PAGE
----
Tags: , , , ,

What’s the best card to bring you success and riches beyond your wildest dreams? It’s not a gift card, or an ATM card, or even a Honus Wagner baseball card. The card you’re looking for is a library card!

February is Library Lovers’ Month. If you don’t have a library card, get one today!

My Hometown Library

Your local library is a magical place where you can browse through a treasure trove of information. It’s a place where you can touch, smell, and taste the joy and knowledge found in volumes of books. Your library card is a key to success.

“The richest person in the world – in fact all the riches in the world – couldn’t provide you with anything like the endless, incredible loot available at your local library.” ~Malcolm Forbes

Love your library. Support it. Become a Friend of the Library. Volunteer. Sing its praises. And then curl up with a good book.

Check It Out!

“When I got my library card, that’s when my life began.” ~Rita Mae Brown

Pecking Out a Picture Book

Posted February 3, 2012 by cathyso3
Categories: Writing

Tags: , , , , , ,

If you want to get your book published, you can’t be a chicken. So it says in The Plot Chickens written and illustrated by Mary Jane and Herm Auch. This humorous picture book cracks me up! It has great wordplay and colorful illustrations. More importantly, this book, published by Holiday House, Inc., is a wonderful motivational tool to use when teaching the elements of writing to young children. It’s eggs-actly what you need!

The basic rules of writing are introduced by would-be author, Henrietta, in her manuscript, “The Perils of Maxine.” This chick writes about what she knows, has a main character, a problem, a plot, plot development, suspense, and uses the five senses to make her story come alive. Following the rules should make Henrietta’s book a winner, but, alas, she finds that the publishing industry is a hard egg to crack. Henrietta doesn’t brood long over her rejection. She decides to make her own book. Even though her book receives a bad review, she discovers that the children at the library are scrambling to listen to it, and that makes Henrietta a very happy chicken. Buk! Buk!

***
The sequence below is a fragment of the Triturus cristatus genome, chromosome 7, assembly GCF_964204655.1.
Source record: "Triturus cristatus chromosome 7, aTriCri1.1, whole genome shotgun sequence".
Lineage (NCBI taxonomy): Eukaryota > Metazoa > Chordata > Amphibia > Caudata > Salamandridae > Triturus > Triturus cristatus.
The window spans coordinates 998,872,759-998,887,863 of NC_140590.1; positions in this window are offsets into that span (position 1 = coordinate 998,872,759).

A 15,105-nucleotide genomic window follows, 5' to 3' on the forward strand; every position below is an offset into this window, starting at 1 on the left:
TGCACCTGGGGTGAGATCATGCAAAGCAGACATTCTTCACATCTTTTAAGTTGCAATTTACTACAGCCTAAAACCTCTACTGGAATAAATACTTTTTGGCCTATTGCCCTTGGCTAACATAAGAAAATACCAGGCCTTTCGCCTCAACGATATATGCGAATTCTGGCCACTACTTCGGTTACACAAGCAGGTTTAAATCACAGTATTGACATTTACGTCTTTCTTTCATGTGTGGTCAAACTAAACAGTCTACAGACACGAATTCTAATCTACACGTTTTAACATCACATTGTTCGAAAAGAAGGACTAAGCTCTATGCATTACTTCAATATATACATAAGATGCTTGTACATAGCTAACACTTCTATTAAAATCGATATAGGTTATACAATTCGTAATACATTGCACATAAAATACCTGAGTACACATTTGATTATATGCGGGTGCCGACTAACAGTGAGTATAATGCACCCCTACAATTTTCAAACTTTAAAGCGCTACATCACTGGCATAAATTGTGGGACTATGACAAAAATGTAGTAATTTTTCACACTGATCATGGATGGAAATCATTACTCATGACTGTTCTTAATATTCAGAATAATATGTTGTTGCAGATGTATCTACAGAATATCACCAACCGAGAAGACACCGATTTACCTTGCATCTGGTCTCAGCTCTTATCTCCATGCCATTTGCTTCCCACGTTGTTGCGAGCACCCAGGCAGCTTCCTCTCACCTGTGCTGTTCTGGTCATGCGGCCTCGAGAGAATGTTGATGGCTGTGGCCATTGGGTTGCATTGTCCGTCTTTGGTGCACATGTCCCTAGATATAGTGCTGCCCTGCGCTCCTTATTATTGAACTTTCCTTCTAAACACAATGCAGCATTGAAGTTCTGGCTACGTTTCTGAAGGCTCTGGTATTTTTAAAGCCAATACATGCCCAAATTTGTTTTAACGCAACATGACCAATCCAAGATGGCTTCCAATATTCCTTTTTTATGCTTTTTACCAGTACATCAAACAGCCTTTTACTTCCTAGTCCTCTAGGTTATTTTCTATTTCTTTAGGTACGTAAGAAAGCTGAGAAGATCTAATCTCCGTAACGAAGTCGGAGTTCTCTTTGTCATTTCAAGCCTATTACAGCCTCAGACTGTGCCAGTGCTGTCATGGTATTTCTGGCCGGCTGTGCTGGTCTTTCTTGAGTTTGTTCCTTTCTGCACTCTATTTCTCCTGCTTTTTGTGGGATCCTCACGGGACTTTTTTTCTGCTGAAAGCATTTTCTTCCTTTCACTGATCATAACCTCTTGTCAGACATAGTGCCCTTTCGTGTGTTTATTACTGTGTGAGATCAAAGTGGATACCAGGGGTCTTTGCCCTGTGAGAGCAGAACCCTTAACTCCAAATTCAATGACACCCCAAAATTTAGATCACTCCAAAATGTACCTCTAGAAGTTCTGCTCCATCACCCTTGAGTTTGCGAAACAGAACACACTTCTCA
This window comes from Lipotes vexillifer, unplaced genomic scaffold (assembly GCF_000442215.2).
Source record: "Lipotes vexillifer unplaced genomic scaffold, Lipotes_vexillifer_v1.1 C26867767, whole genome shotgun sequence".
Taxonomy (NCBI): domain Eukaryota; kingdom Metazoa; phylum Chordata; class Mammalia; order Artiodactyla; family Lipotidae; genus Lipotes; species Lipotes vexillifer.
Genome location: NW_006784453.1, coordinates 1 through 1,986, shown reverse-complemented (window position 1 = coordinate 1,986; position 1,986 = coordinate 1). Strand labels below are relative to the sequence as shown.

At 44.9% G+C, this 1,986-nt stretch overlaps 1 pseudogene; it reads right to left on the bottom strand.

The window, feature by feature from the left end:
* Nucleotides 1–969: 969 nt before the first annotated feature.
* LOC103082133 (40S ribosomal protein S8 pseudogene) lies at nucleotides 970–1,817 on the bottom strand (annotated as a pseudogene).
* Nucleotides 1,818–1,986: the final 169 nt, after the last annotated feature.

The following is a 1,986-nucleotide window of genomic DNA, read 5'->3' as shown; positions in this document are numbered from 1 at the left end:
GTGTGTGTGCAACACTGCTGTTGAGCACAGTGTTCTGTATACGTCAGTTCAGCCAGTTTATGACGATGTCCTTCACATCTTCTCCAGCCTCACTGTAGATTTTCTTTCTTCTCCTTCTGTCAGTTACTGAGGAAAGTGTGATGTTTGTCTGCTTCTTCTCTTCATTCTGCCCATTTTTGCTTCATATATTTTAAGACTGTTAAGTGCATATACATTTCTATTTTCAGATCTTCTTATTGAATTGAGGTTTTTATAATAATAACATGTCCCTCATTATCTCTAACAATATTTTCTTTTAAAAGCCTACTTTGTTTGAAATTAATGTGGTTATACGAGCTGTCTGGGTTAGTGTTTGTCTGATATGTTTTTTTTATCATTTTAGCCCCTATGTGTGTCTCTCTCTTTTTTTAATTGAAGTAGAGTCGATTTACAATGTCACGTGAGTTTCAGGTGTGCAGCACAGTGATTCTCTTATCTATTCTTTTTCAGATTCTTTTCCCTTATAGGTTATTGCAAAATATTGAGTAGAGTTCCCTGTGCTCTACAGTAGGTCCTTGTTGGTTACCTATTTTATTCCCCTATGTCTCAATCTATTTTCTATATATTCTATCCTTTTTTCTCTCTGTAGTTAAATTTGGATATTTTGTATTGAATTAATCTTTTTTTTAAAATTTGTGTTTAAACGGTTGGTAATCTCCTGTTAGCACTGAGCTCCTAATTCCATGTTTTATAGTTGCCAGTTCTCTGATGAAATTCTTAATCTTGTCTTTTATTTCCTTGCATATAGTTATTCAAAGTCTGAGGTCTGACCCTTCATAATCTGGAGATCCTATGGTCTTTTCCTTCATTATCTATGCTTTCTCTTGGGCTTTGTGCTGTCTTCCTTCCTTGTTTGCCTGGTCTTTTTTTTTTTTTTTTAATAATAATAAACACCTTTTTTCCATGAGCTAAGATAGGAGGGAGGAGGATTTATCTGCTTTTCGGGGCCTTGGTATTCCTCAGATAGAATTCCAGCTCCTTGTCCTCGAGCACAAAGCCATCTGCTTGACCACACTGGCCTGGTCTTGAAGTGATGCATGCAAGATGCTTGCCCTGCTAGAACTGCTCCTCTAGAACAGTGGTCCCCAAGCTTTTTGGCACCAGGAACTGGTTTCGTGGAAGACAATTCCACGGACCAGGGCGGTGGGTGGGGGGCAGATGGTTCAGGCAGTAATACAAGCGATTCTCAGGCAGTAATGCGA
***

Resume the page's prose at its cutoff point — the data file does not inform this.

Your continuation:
This book is a good learning lesson for all writers. It reminds us we must work hard to perfect our craft before we find success. As they say in the industry, “Break an egg!”

Recipe for a Picture Book

Posted January 31, 2012 by cathyso3
Categories: Writing

Tags: , ,

Imagine the delicious smell of homemade brownies wafting through the house. Your senses are piqued. A well-written picture book should do the same. If all the ingredients meld together perfectly, you’ll be dying for more of the same.

A picture book recipe.

Preheat your brain to 350 degrees


1 cup originality

2 cups imagination

½ cup rhythm and rhyme (rhyme optional)

½ cup creative wordplay

2 tsp.humor

1 T. Grab-Your-Heart Seasoning

Combine all ingredients. Mix well. Arrange mixture on paper. Bake until it springs to life.

Note:  There are some foods that taste much better the next day, and then there are foods that have lost all their appeal the day after. Manuscripts are a bit like this. Before sending your work to an agent or editor, a good rule of thumb is to let it rest. In a few weeks, you may find it hasn’t lost its appeal and still shines like the top of the Chrysler Building, or you may find it stinks! Let it season.

Check out these posts:

9 Factors that Make a Picture Book Successful

Writing Tips for Children’s Writers   

6 Small Changes to Help You Reach Your Writing Goals 

A Little Sick Humor

Posted January 27, 2012 by cathyso3
Categories: Life

Tags: , , , ,

One of my students decided to sick-it-to-me! I guess that’s one of the disadvantages of being in close contact with kids. They ever so nicely cough and sneeze in your face and feel no guilt about spreading their germs.

My eyes are watering. My nose is red. I can’t breathe. I have a cold. In five minutes my first class will arrive in the library. I will entertain them with a fabulous story and share some of the germs they so generously gifted to me.

Book ready. Tissue ready. It’s library time!

One of these books might be the best medicine of all.

Llama Llama Home with Mama by Anna Dewdney (Viking Juvenile, 2011)

The Sniffles for Bear written by Bonny Becker and illustrated by Kady MacDonald Denton (Candlewick, 2011)

A Sick Day for Amos McGee written by Philip C. Stead and illustrated by Erin Stead (Roaring Brook Press, 2010)

Mother, Mother, I Feel Sick; Send for the Doctor Quick, Quick Quick by Remy Charlip and Burton Supree and illustrated by Remy Charlip (Tricycle Press, 2001)

Bear Feels Sick written by Karma Wilson and illustrated by Jane Chapman (Margaret K. McElderry, 2007)



Get every new post delivered to your Inbox.

Join 905 other followers

%d bloggers like this: